Analyze

Definition: to carefully examine something, typically for purposes of explanation and interpretation.

Example 1: In this essay, I intend to analyze research on the positive and negative effects of caffeine in order to determine what conclusions science has made on this topic.

Example 2: In order to fully analyze the pros and cons of private school education, researchers took data from schools throughout the U.S. whose students are from various backgrounds and social classes.

Other useful forms: analysis, analyse (British), analyzed

Annotate

Definition: add notes to (a text or diagram) giving explanation or comment.

Example 1: The version of Heart of Darkness referred to is the 2014 annotated edition from W.W.W. Norton and Company.

Other useful forms: annotation, annotated

Assert

Definition: state a fact or belief confidently and forcefully.

Example 1: Researchers assert that their findings are accurate.

Example 2: The article asserts that little has been done to alleviate the serious pollution of the local river.

Other useful forms: asserted, assertions

Cite

Definition: to quote or refer to (a passage, book, or author) in substantiation as an authority, proof, or example.

Example 1: This essay cites the most recent studies regarding this issue.

Example 2: Cars have been cited as one of the largest contributors to global warming.

Other useful forms: citations, cited

Differentiate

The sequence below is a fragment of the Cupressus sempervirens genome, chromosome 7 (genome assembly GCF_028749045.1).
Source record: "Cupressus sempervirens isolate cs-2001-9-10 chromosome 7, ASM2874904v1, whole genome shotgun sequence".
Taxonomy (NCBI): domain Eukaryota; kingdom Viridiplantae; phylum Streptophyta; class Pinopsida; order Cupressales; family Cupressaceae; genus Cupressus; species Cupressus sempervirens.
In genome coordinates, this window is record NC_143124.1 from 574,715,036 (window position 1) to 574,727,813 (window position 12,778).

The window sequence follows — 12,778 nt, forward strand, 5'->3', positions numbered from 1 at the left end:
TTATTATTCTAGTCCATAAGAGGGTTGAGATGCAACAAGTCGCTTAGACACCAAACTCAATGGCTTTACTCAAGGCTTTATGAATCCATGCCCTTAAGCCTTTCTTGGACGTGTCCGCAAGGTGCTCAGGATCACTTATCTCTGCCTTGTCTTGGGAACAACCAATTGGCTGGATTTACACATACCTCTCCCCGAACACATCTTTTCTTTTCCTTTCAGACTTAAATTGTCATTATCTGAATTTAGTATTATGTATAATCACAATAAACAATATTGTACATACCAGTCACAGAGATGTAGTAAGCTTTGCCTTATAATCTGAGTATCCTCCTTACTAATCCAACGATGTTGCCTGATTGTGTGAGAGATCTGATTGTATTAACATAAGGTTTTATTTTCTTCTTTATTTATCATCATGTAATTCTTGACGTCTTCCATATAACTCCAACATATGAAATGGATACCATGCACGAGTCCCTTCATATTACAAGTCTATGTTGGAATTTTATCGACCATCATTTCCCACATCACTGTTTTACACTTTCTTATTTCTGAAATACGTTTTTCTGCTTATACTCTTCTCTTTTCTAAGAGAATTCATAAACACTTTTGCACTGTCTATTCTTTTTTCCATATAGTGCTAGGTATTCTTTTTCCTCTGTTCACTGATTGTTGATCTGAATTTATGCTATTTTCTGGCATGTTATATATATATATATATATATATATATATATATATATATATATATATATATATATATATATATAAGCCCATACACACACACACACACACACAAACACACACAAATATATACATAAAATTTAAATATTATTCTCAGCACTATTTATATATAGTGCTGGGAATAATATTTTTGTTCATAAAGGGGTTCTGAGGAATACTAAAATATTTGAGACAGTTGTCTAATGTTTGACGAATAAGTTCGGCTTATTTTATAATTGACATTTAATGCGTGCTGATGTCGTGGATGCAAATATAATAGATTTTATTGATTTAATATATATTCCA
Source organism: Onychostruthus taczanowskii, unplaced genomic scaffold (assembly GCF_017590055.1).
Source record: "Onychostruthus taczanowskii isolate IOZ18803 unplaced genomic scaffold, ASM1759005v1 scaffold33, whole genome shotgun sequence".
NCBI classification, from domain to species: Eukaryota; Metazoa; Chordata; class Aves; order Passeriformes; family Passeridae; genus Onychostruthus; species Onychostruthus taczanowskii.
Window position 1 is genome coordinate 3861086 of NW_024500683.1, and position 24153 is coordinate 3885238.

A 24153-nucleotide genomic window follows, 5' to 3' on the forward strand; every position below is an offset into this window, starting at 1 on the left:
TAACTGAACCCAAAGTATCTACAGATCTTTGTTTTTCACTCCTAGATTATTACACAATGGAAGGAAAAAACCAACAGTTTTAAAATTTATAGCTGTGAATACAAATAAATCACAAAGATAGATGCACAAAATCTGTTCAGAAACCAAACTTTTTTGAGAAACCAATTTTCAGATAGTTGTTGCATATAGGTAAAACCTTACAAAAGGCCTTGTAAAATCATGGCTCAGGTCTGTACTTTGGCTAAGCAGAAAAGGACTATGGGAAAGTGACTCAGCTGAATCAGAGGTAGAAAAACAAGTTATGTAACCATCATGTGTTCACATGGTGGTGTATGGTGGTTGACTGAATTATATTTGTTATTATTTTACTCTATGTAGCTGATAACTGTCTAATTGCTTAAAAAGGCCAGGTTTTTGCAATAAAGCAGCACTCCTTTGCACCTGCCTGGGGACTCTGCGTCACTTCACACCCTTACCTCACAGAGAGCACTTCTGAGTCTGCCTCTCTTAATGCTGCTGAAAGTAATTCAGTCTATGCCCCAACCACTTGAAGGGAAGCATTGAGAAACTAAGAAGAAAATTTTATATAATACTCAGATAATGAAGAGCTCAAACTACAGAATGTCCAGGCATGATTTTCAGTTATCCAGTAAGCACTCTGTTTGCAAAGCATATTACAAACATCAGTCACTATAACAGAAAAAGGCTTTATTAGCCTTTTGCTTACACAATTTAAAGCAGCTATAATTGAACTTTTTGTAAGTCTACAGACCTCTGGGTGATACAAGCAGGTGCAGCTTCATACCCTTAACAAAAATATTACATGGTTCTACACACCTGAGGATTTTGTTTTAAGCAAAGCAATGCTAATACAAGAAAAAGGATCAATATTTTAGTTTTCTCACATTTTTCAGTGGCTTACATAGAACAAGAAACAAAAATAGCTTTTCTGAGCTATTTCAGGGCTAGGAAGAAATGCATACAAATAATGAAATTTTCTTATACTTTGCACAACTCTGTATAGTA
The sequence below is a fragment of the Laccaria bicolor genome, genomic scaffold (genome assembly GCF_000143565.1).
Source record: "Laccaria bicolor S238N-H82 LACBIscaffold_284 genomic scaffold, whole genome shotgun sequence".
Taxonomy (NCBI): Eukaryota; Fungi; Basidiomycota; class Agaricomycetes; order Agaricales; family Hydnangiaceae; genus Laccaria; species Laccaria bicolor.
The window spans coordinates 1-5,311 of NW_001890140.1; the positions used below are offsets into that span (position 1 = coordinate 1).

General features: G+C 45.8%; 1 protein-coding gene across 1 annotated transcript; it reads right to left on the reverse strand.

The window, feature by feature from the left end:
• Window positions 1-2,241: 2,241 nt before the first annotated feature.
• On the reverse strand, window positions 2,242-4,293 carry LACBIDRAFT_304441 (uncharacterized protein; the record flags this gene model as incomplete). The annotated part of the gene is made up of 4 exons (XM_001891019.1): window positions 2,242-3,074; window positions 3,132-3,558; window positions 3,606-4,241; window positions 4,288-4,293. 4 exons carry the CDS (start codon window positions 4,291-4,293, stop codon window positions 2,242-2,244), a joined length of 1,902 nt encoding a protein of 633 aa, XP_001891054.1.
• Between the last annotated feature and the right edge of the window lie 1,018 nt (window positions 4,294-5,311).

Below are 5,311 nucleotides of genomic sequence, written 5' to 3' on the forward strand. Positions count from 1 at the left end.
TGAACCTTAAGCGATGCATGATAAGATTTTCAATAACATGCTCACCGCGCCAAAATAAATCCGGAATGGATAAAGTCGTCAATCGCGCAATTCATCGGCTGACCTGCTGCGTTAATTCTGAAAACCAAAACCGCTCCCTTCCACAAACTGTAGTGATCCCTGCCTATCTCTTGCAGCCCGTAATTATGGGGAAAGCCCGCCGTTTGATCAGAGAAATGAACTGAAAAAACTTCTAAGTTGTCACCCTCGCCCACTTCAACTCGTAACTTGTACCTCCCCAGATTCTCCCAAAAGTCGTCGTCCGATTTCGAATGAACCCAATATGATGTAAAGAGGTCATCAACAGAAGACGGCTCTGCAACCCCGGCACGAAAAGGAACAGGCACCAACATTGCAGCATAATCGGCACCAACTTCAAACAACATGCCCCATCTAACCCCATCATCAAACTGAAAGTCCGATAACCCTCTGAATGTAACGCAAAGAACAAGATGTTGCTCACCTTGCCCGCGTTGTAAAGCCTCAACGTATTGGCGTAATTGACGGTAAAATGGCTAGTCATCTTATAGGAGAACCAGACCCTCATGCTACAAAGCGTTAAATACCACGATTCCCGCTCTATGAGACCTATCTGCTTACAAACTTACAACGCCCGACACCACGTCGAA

Definition: recognize or ascertain what makes (someone or something) different.

Example 1: Before discussing the pros and cons of wearing uniforms in school, it is important to differentiate between uniforms and dress codes.

Example 2: I would like to differentiate between different forms of social media before discussing its effects on our youth.

Other useful forms: differ, differentiated, differential

Formulate

Definition: express (an idea) in a concise or systematic way.

Example 1: Many formulate an opinion on the “small government vs. big government” debate before they take take the time to understand the intricacies of each.

Example 2: In order to formulate his education reform policy, the governor met with many academic advisrs and financial planners.

Other useful forms: formulated, formulations

Hypothesize

Definition: put (something) forward as a hypothesis.

Example 1: I hypothesize that several themes in Harper Lee’s To Kill A Mockingbird are found in many works by later authors, including the coexistence of good and evil and the existence of social inequality in our society.

Other useful forms: hypothesis, hypothetical, hypothesized

Infer

Definition: deduce or conclude (information) from evidence and reasoning rather than from explicit statements.